By Sonya Dowsett
MADRID (Reuters) – Spanish fashion group Inditex reported a 10% rise in first-quarter profit on Wednesday, as foreign currency effects moved back into favour for the owner of Zara and Massimo Dutti after two years of nibbling away at margins.
However, sales growth at the world’s biggest clothing retailer was lower than analysts expected during the quarter due to adverse weather conditions in the latter part of the period when it was wet and cold across much of southern Europe.
The world’s biggest clothing retailer reported net profit of 734 million euros (£654 million)for the three months from Feb. 1 to April. 30, on sales up 5% at 5.93 billion euros.
Sales at constant exchange rates for the first six weeks of the second quarter were stronger, up 9.5% as shoppers snapped up items like jewel-toned blazers and long printed dresses from Zara’s spring collections.
Inditex maintained its full-year guidance of 4-6% growth for like-for-like sales.
RBC Capital Markets estimated it had booked like-for-like currencies of around 6.5% during the first weeks of the second quarter, against around 2% in the first quarter.
Inditex generates over half of its sales in other currencies that have to be converted back into euros for the financial report. Those currencies have strengthened slightly against the euro compared to a year ago, on average, helping reported sales.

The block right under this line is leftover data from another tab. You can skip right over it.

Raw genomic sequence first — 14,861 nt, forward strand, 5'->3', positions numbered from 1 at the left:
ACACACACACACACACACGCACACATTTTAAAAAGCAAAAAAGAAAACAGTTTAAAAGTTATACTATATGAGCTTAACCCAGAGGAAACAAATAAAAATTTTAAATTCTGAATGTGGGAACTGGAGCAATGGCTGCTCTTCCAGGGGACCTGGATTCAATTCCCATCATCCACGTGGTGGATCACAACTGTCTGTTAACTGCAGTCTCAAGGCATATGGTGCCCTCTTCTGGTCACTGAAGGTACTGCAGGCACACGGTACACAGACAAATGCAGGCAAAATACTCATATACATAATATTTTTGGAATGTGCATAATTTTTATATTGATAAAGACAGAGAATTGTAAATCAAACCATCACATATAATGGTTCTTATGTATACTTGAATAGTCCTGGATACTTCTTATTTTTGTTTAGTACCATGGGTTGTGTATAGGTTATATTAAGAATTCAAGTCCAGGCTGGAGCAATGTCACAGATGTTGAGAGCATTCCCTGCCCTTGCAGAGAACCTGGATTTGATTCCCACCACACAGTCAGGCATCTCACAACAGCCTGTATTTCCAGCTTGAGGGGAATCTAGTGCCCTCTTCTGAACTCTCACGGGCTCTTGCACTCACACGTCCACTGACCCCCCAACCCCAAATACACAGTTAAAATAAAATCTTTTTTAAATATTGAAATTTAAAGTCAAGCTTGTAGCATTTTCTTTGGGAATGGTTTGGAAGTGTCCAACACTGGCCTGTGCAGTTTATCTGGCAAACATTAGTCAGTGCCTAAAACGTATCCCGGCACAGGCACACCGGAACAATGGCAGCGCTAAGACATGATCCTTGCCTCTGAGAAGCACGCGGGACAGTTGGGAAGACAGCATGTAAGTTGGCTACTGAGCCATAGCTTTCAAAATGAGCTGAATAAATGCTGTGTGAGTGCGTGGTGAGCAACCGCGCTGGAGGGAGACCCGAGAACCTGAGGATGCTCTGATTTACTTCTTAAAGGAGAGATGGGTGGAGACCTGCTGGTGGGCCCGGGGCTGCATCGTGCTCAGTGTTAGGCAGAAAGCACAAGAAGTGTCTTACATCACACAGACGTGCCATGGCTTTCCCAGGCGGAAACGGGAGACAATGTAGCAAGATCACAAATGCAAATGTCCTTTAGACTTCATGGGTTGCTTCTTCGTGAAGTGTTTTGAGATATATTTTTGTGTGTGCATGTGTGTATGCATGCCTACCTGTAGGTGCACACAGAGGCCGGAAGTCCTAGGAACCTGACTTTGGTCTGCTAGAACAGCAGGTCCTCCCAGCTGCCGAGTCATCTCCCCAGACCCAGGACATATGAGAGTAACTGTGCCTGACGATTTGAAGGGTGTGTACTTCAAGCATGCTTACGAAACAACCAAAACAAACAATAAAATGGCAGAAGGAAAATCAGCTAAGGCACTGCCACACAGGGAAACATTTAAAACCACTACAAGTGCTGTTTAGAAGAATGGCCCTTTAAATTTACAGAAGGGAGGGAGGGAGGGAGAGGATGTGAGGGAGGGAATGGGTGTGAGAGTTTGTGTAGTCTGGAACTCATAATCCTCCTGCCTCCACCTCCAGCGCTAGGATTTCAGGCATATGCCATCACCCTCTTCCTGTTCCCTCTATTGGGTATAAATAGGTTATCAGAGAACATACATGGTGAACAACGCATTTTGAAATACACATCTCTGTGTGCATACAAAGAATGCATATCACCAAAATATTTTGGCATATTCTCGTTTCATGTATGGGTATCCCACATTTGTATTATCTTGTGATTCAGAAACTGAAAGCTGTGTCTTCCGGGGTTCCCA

Societe Generale and Credit Suisse estimated sales at Inditex were reduced 3.5% last year by this effect, moving to a positive effect this quarter.
Gross margin grew 6% on year to 59.5% in the quarter in which Inditex launched online sales for Zara in Brazil. Zara will launch online sales in a further eight markets in May, including Israel, Saudi Arabia and Indonesia.
With the adverse foreign exchange effects removed, Inditex is under pressure to show it can deliver strong like-for-like sales without the margin dilution that has affected others in the apparel sector, plagued by out-of-season sales as shoppers wait for discounts or hunt for bargains online.
“With less impact from foreign exchange, this will be an important year to prove the concept,” said UBS in a research note.
(Reporting By Sonya Dowsett; Editing by Paul Day and Jan Harvey)